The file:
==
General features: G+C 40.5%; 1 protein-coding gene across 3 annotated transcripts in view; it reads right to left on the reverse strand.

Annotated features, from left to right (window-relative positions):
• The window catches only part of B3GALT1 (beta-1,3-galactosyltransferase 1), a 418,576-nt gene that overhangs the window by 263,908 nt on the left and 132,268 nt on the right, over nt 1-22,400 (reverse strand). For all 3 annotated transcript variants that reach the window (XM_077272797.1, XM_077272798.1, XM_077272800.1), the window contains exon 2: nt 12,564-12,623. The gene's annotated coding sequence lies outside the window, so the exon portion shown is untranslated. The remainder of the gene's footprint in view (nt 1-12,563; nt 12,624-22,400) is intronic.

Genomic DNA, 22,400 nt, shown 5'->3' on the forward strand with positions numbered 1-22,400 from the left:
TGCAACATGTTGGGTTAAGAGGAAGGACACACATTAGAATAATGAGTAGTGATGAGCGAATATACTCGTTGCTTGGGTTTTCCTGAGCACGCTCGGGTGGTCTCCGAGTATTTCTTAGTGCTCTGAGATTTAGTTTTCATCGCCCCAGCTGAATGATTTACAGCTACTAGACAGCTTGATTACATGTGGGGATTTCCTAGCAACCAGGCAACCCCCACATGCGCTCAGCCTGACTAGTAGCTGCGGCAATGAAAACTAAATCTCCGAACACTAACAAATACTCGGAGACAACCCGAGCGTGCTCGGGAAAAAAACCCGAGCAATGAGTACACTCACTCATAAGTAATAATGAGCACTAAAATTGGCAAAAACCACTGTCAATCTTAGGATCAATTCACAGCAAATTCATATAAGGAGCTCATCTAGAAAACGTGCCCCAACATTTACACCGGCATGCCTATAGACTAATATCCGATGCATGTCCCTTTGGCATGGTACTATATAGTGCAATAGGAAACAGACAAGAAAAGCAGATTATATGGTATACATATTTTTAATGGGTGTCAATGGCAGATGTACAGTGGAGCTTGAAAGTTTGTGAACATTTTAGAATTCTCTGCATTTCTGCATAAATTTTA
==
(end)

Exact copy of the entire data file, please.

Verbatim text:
General features: G+C 40.5%; 1 protein-coding gene across 3 annotated transcripts in view; it reads right to left on the reverse strand.

Annotated features, from left to right (window-relative positions):
• The window catches only part of B3GALT1 (beta-1,3-galactosyltransferase 1), a 418,576-nt gene that overhangs the window by 263,908 nt on the left and 132,268 nt on the right, over nt 1-22,400 (reverse strand). For all 3 annotated transcript variants that reach the window (XM_077272797.1, XM_077272798.1, XM_077272800.1), the window contains exon 2: nt 12,564-12,623. The gene's annotated coding sequence lies outside the window, so the exon portion shown is untranslated. The remainder of the gene's footprint in view (nt 1-12,563; nt 12,624-22,400) is intronic.

Genomic DNA, 22,400 nt, shown 5'->3' on the forward strand with positions numbered 1-22,400 from the left:
TGCAACATGTTGGGTTAAGAGGAAGGACACACATTAGAATAATGAGTAGTGATGAGCGAATATACTCGTTGCTTGGGTTTTCCTGAGCACGCTCGGGTGGTCTCCGAGTATTTCTTAGTGCTCTGAGATTTAGTTTTCATCGCCCCAGCTGAATGATTTACAGCTACTAGACAGCTTGATTACATGTGGGGATTTCCTAGCAACCAGGCAACCCCCACATGCGCTCAGCCTGACTAGTAGCTGCGGCAATGAAAACTAAATCTCCGAACACTAACAAATACTCGGAGACAACCCGAGCGTGCTCGGGAAAAAAACCCGAGCAATGAGTACACTCACTCATAAGTAATAATGAGCACTAAAATTGGCAAAAACCACTGTCAATCTTAGGATCAATTCACAGCAAATTCATATAAGGAGCTCATCTAGAAAACGTGCCCCAACATTTACACCGGCATGCCTATAGACTAATATCCGATGCATGTCCCTTTGGCATGGTACTATATAGTGCAATAGGAAACAGACAAGAAAAGCAGATTATATGGTATACATATTTTTAATGGGTGTCAATGGCAGATGTACAGTGGAGCTTGAAAGTTTGTGAACATTTTAGAATTCTCTGCATTTCTGCATAAATTTTA